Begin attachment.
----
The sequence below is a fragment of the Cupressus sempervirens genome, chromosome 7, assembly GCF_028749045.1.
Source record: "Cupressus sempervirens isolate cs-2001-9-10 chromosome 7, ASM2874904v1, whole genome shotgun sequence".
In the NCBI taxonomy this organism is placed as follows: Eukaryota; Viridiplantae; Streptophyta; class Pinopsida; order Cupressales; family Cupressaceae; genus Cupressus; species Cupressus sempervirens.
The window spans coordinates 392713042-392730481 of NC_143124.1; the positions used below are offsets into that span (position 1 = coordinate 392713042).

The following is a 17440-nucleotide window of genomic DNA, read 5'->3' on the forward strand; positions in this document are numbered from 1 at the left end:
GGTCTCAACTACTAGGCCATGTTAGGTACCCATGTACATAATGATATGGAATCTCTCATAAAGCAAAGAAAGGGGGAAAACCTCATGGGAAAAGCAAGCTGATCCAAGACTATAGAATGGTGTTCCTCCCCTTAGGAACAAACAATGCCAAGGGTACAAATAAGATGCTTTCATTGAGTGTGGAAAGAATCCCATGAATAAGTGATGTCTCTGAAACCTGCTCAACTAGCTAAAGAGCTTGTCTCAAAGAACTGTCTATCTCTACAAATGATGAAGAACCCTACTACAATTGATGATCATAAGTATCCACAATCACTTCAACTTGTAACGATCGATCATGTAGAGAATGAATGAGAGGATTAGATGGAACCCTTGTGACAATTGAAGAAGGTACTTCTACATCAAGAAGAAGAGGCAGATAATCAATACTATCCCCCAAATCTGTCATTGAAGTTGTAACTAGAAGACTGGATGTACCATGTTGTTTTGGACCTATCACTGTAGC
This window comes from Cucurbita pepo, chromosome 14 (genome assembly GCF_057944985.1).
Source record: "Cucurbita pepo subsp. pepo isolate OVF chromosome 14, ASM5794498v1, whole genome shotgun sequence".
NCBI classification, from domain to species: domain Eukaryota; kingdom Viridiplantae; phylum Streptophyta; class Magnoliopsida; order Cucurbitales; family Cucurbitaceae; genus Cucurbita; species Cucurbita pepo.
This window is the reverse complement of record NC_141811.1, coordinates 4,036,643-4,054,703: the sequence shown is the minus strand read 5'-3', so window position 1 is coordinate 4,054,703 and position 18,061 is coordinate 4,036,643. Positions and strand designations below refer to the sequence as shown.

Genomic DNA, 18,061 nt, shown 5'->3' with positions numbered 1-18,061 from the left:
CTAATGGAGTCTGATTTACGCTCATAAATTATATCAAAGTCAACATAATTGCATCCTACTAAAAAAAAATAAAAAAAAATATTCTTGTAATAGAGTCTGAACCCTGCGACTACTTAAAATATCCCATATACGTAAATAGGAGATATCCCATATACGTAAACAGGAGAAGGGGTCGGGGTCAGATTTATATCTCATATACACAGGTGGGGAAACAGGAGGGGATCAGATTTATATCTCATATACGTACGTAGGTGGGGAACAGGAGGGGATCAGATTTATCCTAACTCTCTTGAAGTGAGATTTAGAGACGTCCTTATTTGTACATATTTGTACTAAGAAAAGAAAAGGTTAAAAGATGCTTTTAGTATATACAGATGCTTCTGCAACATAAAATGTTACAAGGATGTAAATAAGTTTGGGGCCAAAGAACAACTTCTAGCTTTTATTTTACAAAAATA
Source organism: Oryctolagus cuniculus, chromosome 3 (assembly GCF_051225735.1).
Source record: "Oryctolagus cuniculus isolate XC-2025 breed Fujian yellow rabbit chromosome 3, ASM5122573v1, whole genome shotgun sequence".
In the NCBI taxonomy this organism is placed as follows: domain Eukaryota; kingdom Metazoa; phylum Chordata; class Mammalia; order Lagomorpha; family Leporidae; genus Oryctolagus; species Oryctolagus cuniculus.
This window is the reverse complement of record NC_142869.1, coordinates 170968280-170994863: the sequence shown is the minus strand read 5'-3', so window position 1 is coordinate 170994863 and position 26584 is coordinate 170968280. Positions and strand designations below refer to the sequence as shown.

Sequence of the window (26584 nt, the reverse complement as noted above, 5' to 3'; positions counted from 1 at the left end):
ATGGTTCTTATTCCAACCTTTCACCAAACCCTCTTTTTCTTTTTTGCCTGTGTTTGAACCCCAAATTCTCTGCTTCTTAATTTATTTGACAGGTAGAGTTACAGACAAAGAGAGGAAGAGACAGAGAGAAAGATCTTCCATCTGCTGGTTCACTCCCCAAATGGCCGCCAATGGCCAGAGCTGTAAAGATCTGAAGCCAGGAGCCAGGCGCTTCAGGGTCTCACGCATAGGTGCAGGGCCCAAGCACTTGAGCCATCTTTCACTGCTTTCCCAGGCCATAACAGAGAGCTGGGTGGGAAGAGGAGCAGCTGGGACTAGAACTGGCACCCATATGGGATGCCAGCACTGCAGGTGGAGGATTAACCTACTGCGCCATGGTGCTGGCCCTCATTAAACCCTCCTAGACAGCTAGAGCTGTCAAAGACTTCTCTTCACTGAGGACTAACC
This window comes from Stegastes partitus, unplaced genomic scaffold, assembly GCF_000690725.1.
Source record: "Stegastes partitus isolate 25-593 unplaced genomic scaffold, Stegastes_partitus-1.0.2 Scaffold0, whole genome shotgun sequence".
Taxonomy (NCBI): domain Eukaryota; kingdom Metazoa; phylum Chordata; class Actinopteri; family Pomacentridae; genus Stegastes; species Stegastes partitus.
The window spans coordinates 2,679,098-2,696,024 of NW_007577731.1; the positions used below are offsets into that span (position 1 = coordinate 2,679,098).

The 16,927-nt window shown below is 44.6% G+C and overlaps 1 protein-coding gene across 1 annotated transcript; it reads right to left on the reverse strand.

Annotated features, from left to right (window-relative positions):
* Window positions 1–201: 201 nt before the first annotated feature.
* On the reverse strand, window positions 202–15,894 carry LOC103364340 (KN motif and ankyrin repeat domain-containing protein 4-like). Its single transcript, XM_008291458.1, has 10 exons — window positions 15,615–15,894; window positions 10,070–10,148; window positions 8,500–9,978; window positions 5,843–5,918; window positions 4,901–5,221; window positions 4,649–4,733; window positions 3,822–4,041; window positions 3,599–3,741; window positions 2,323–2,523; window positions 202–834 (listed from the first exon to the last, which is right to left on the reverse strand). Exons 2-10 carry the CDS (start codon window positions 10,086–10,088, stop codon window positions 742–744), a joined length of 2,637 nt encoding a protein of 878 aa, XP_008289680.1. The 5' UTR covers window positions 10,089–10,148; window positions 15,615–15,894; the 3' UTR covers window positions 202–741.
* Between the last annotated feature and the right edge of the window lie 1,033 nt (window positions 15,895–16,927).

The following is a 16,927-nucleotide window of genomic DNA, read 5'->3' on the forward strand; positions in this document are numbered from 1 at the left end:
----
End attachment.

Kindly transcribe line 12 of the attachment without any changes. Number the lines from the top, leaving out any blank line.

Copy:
CTAATGGAGTCTGATTTACGCTCATAAATTATATCAAAGTCAACATAATTGCATCCTACTAAAAAAAAATAAAAAAAAATATTCTTGTAATAGAGTCTGAACCCTGCGACTACTTAAAATATCCCATATACGTAAATAGGAGATATCCCATATACGTAAACAGGAGAAGGGGTCGGGGTCAGATTTATATCTCATATACACAGGTGGGGAAACAGGAGGGGATCAGATTTATATCTCATATACGTACGTAGGTGGGGAACAGGAGGGGATCAGATTTATCCTAACTCTCTTGAAGTGAGATTTAGAGACGTCCTTATTTGTACATATTTGTACTAAGAAAAGAAAAGGTTAAAAGATGCTTTTAGTATATACAGATGCTTCTGCAACATAAAATGTTACAAGGATGTAAATAAGTTTGGGGCCAAAGAACAACTTCTAGCTTTTATTTTACAAAAATA